While super skills and micro-skills might feel abstract, there are some key benefits to framing a candidate evaluation through this lens. First and foremost, super skills and micro-skills are above bias: they transcend race, gender, age, and socioeconomics. No matter where a candidate went to school or how well they performed in class, every individual has a unique set of super skills and micro-skills. Assessments designed to evaluate these two skills categories can overcome human bias inherent in resumes and interviews. Every applicant who goes through a Talent Trial has an equal chance to show their ability, regardless of what their resume says.

We’ve seen firsthand the proven success of this approach. Vervoe’s tools work: companies who switched to our AI tool and skills assessments saw a 62% increase in female candidates. Learn more about the rise in skill-based recruiting in our ultimate guide to skill testing.

Emily Heaslip

Emily Heaslip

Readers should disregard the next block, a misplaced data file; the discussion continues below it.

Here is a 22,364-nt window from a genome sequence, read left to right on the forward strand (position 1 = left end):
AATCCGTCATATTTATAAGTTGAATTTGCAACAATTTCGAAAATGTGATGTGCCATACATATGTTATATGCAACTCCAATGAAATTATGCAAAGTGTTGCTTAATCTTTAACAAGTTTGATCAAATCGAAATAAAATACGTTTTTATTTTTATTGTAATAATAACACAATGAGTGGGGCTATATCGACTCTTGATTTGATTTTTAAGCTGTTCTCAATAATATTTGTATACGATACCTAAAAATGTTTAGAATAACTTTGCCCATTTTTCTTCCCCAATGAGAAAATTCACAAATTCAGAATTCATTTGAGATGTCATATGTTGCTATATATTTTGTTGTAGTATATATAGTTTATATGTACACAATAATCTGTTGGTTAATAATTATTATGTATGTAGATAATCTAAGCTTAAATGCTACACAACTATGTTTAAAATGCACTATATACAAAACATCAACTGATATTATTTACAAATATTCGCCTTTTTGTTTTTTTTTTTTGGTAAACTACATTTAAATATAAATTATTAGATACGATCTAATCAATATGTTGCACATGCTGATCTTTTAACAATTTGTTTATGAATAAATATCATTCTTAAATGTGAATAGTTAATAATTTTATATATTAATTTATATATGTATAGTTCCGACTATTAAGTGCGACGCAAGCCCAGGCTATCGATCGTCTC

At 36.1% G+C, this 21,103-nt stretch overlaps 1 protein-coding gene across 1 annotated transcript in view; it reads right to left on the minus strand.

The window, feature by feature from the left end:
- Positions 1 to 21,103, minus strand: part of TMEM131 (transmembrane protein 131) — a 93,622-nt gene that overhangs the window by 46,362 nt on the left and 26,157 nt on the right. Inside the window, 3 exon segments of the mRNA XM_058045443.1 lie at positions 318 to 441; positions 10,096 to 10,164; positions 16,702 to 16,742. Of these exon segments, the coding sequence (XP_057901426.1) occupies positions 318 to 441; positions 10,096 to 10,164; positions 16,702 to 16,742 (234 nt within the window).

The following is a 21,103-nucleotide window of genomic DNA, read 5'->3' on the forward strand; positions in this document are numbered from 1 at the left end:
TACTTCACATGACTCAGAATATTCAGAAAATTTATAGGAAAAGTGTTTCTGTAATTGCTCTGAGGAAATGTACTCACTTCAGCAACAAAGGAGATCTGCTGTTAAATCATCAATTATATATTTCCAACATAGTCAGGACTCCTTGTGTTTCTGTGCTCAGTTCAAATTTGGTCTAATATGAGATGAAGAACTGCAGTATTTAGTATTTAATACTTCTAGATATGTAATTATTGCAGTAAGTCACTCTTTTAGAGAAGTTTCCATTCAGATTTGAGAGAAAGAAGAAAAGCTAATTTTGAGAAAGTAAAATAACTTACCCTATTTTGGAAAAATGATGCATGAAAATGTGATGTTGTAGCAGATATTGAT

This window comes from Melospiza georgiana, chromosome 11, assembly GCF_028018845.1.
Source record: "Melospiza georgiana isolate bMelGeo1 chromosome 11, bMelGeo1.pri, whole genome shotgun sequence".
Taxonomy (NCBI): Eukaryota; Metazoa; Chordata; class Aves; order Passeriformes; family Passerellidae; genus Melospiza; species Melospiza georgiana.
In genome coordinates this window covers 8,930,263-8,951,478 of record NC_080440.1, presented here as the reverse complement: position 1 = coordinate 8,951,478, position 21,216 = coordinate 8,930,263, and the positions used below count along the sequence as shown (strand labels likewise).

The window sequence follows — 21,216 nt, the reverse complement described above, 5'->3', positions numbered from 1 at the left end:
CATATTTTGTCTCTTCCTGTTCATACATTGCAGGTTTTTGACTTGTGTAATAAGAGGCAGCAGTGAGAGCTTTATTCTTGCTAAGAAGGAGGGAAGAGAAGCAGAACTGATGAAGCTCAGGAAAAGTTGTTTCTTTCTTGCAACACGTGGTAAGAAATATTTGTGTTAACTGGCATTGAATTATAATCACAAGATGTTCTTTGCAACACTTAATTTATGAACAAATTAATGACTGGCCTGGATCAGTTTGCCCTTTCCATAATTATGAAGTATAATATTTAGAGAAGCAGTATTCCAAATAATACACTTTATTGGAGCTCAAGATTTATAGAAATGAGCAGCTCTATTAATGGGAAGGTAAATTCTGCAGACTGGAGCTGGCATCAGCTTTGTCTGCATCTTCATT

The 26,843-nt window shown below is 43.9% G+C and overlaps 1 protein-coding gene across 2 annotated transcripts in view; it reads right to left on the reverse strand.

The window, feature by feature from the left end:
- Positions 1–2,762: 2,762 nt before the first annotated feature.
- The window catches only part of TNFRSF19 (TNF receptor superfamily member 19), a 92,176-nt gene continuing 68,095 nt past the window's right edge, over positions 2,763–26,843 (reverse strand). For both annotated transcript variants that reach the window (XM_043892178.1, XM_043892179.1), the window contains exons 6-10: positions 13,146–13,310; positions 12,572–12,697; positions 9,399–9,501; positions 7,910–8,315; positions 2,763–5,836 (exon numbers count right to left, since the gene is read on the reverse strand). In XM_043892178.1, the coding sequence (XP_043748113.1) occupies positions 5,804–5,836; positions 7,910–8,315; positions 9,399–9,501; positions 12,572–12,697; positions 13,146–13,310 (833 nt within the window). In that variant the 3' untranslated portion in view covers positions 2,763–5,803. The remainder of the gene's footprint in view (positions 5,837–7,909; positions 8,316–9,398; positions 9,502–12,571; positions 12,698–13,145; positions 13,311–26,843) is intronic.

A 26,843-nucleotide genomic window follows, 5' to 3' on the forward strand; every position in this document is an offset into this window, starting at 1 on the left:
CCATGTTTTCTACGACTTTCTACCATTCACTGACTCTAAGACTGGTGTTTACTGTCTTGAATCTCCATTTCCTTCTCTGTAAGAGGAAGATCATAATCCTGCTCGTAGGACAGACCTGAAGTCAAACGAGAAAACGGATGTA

Emily Heaslip is a wordsmith extraordinaire, weaving narratives that captivate and compel audiences across digital realms. With over eight years of experience in the art of storytelling, Emily has mastered the craft of freelance copywriting, infusing SEO strategies and content marketing tactics to craft captivating tales for brands such as HelloFresh, ADAY, and BlackRock. As the founder of Emily Heaslip Copywriting, Emily channels her creative energy into delivering unparalleled copywriting services that resonate with clients and audiences alike. Her journey from journalism to global relief efforts has imbued her writing with depth and authenticity, setting her apart as a versatile writer with a unique perspective. When she's not crafting captivating content, Emily can be found mentoring budding writers, sharing her wealth of knowledge and experience to empower the next generation of storytellers. With a passion for words and a talent for communication, Emily continues to inspire and connect through the power of storytelling.